Date of Award

1983

Document Type

Dissertation

Degree Name

Doctor of Education

School

School of Education

Program

Religious Education, PhD

First Advisor

Norman K. Miles

Second Advisor

Roy Maden

Third Advisor

Reger C. Smith

Abstract

Problem. This study attempts to determine the extent to which the needs-assessment-based approach to educational planning can be validated and used in planning continuing-education programs for the Seventh-day Adventist (SDA) ministers serving in the Eastern Africa Division (EAD).

Method. The sample of the population for this study was drawn from the SDA clergy and a selected group of laity in the EAD. The data were gathered through a two-part questionnaire. The first part sought the demographic profiles of respondents. The second part was designed to enable the respondents to rank each one of the thirty items for preparation and importance. Two questionnaires, one for clergy and one for laity were administered to the respondents by the researcher using a purposive sample. Chi square and medians were computed to determine any significant relationship between groups and cutoffs for preparation and importance of items.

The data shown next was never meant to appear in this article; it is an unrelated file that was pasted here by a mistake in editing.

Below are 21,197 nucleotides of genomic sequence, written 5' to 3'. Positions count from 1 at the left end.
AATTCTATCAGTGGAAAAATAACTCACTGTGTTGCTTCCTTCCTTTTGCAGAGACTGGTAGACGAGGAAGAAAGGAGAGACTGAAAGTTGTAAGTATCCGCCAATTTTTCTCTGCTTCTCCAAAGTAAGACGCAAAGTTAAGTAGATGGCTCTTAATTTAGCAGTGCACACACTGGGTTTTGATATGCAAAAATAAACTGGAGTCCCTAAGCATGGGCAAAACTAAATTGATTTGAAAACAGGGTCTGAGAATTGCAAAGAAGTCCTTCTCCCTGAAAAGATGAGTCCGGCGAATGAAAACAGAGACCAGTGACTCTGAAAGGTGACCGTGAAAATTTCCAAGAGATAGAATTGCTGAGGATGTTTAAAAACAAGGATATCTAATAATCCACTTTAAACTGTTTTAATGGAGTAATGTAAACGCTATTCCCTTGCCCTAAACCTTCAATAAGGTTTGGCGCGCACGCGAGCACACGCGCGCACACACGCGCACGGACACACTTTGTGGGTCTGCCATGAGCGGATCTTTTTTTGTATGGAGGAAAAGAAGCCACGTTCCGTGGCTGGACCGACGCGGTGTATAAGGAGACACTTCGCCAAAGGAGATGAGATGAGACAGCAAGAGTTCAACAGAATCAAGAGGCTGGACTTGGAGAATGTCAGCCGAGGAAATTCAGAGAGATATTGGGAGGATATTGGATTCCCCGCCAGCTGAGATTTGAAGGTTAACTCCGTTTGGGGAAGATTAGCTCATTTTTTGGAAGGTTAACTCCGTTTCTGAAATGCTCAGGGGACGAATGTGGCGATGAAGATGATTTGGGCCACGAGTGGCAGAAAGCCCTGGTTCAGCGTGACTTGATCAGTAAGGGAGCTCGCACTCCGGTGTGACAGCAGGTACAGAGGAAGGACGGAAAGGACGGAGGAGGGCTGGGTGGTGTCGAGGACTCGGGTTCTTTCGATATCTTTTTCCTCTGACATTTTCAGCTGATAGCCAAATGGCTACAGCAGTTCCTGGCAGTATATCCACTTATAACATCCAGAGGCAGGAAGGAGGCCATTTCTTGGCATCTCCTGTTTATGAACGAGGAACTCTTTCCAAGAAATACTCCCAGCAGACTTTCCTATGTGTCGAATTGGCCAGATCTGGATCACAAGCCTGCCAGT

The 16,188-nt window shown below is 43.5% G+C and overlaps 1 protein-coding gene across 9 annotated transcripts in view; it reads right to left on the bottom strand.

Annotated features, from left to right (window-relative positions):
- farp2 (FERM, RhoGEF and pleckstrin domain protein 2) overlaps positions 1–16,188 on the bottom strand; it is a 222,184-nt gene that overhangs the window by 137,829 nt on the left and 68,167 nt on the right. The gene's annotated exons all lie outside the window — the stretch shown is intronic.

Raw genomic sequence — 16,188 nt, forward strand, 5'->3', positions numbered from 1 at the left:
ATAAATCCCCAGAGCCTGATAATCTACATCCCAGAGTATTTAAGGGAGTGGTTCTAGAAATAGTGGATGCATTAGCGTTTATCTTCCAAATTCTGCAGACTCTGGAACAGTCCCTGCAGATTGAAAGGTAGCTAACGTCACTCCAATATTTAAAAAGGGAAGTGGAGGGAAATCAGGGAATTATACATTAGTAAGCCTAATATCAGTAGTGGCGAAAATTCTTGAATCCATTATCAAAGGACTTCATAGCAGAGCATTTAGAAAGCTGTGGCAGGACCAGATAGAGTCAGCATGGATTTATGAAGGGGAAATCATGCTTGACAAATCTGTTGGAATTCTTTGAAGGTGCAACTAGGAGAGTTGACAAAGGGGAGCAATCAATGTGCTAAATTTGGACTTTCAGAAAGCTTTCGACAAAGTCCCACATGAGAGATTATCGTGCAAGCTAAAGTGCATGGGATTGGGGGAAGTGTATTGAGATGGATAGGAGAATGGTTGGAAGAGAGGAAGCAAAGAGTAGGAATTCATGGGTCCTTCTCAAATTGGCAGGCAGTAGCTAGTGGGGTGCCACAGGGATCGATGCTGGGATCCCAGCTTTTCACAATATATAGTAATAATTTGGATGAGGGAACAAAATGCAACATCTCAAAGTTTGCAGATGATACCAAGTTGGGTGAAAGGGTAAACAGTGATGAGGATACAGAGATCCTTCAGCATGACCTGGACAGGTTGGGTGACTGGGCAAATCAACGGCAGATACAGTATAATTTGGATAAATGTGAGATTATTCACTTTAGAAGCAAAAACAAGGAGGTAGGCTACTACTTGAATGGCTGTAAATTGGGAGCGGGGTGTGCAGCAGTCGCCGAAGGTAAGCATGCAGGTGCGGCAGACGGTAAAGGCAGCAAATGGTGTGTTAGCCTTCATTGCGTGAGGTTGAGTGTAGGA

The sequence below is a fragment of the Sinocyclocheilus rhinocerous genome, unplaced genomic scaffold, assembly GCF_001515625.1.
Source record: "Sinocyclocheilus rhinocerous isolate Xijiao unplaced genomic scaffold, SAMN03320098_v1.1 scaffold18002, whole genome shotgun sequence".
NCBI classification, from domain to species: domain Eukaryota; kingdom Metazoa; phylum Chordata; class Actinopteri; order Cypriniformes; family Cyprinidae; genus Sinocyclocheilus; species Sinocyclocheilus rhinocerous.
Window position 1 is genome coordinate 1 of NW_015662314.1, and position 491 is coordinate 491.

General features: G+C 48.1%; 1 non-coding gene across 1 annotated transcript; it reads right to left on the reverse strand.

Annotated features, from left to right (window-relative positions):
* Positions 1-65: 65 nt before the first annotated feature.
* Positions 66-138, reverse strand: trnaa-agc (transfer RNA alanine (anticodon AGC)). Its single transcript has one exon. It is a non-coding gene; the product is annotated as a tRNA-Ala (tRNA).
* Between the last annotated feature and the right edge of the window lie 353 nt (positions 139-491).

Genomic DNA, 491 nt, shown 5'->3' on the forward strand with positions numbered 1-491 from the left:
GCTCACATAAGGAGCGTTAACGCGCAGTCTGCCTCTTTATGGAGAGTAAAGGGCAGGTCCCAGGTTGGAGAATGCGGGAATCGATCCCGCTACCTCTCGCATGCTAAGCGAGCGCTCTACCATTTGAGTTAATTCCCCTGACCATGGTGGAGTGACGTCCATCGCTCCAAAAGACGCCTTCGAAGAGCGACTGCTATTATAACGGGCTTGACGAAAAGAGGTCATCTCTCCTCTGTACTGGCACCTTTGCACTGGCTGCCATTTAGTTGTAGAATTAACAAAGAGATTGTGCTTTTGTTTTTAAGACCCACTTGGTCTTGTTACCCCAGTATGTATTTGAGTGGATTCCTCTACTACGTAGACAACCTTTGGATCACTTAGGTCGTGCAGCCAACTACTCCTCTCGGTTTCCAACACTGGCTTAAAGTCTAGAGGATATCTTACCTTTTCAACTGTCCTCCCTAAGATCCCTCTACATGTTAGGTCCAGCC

Results. The highly significant correlation within and between groups in the way they perceived the importance and preparation of the items support the assumption that a list of needed specific competencies can be found through needs-assessment approach to educational planning and used in the development of continuing-education programs in the EAD. The openness and intelligent participation of all groups in discussing their needs through interviews was a great factor in the support of the assumption.

Conclusions. Needs-assessment can be used to determine the role and objectives for continuing-education programs as well as each course taught to meet the needs and interests of learners. The cost of needs-assessment may be justified by its value as a guide in both the development and evaluation of continuing-education programs. From the data it was concluded that respondents in the study felt they were not well prepared in all the skill and knowledge areas in the instrument. The study also revealed that respondents considered twenty-five of the thirty questionnaire items as "very important" to be included in continuing-education programs. Five other items were considered "important." There were none considered "optional" or "not important" enough for inclusion in a continuing-education planning program model.

Recommendations. Based on the needs revealed by this study, it was recommended that (1) the University College of eastern Africa in Kenya serve as the main center of continuing-education program planning for the EAD, while junior colleges in each union serve as subcampuses; (2) East Africa Division executive committee appoint a division director for the continuing-education program; (3) the whole program of continuing-education should be planned with the consideration of the needs of the youthful laity in the EAD.

Subject Area

Clergy--Training of, Clergy--Africa, Eastern--Post-ordination training.

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